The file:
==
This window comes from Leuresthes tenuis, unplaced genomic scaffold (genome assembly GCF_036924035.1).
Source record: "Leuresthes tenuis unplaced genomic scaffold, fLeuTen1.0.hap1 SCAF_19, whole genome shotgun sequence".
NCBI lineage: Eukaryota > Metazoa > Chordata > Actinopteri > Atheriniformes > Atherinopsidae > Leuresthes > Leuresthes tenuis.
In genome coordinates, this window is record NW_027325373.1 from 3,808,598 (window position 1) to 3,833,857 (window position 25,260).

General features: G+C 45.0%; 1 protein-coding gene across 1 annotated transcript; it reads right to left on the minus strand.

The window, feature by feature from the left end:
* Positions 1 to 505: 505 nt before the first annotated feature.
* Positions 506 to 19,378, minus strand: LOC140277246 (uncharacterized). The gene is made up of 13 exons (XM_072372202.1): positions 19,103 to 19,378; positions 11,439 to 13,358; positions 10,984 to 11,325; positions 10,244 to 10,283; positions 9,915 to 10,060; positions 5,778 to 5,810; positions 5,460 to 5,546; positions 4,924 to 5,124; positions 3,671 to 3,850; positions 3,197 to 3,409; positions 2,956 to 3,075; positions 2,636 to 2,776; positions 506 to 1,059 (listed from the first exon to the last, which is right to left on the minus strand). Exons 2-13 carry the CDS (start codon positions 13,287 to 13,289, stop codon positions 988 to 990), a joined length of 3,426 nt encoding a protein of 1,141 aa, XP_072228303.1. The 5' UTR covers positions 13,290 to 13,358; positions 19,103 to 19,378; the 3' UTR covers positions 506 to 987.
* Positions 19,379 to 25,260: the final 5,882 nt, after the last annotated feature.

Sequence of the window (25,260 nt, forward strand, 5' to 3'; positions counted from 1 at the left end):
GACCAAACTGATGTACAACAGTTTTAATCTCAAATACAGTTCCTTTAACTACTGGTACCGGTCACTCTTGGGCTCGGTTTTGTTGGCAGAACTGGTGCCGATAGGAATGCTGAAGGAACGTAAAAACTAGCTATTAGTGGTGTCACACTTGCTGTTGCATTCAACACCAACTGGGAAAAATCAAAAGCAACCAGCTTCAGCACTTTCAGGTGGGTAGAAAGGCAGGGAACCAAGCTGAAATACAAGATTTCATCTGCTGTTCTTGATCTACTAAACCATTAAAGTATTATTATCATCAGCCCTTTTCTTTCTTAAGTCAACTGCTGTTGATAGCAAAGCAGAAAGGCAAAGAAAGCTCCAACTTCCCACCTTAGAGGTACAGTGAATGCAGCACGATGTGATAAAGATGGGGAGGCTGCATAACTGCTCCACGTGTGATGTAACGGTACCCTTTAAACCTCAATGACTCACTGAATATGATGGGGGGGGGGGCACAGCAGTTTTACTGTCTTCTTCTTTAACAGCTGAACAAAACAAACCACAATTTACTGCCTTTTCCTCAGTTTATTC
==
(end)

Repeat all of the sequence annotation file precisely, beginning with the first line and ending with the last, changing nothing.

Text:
This window comes from Leuresthes tenuis, unplaced genomic scaffold (genome assembly GCF_036924035.1).
Source record: "Leuresthes tenuis unplaced genomic scaffold, fLeuTen1.0.hap1 SCAF_19, whole genome shotgun sequence".
NCBI lineage: Eukaryota > Metazoa > Chordata > Actinopteri > Atheriniformes > Atherinopsidae > Leuresthes > Leuresthes tenuis.
In genome coordinates, this window is record NW_027325373.1 from 3,808,598 (window position 1) to 3,833,857 (window position 25,260).

General features: G+C 45.0%; 1 protein-coding gene across 1 annotated transcript; it reads right to left on the minus strand.

The window, feature by feature from the left end:
* Positions 1 to 505: 505 nt before the first annotated feature.
* Positions 506 to 19,378, minus strand: LOC140277246 (uncharacterized). The gene is made up of 13 exons (XM_072372202.1): positions 19,103 to 19,378; positions 11,439 to 13,358; positions 10,984 to 11,325; positions 10,244 to 10,283; positions 9,915 to 10,060; positions 5,778 to 5,810; positions 5,460 to 5,546; positions 4,924 to 5,124; positions 3,671 to 3,850; positions 3,197 to 3,409; positions 2,956 to 3,075; positions 2,636 to 2,776; positions 506 to 1,059 (listed from the first exon to the last, which is right to left on the minus strand). Exons 2-13 carry the CDS (start codon positions 13,287 to 13,289, stop codon positions 988 to 990), a joined length of 3,426 nt encoding a protein of 1,141 aa, XP_072228303.1. The 5' UTR covers positions 13,290 to 13,358; positions 19,103 to 19,378; the 3' UTR covers positions 506 to 987.
* Positions 19,379 to 25,260: the final 5,882 nt, after the last annotated feature.

Sequence of the window (25,260 nt, forward strand, 5' to 3'; positions counted from 1 at the left end):
GACCAAACTGATGTACAACAGTTTTAATCTCAAATACAGTTCCTTTAACTACTGGTACCGGTCACTCTTGGGCTCGGTTTTGTTGGCAGAACTGGTGCCGATAGGAATGCTGAAGGAACGTAAAAACTAGCTATTAGTGGTGTCACACTTGCTGTTGCATTCAACACCAACTGGGAAAAATCAAAAGCAACCAGCTTCAGCACTTTCAGGTGGGTAGAAAGGCAGGGAACCAAGCTGAAATACAAGATTTCATCTGCTGTTCTTGATCTACTAAACCATTAAAGTATTATTATCATCAGCCCTTTTCTTTCTTAAGTCAACTGCTGTTGATAGCAAAGCAGAAAGGCAAAGAAAGCTCCAACTTCCCACCTTAGAGGTACAGTGAATGCAGCACGATGTGATAAAGATGGGGAGGCTGCATAACTGCTCCACGTGTGATGTAACGGTACCCTTTAAACCTCAATGACTCACTGAATATGATGGGGGGGGGGGCACAGCAGTTTTACTGTCTTCTTCTTTAACAGCTGAACAAAACAAACCACAATTTACTGCCTTTTCCTCAGTTTATTC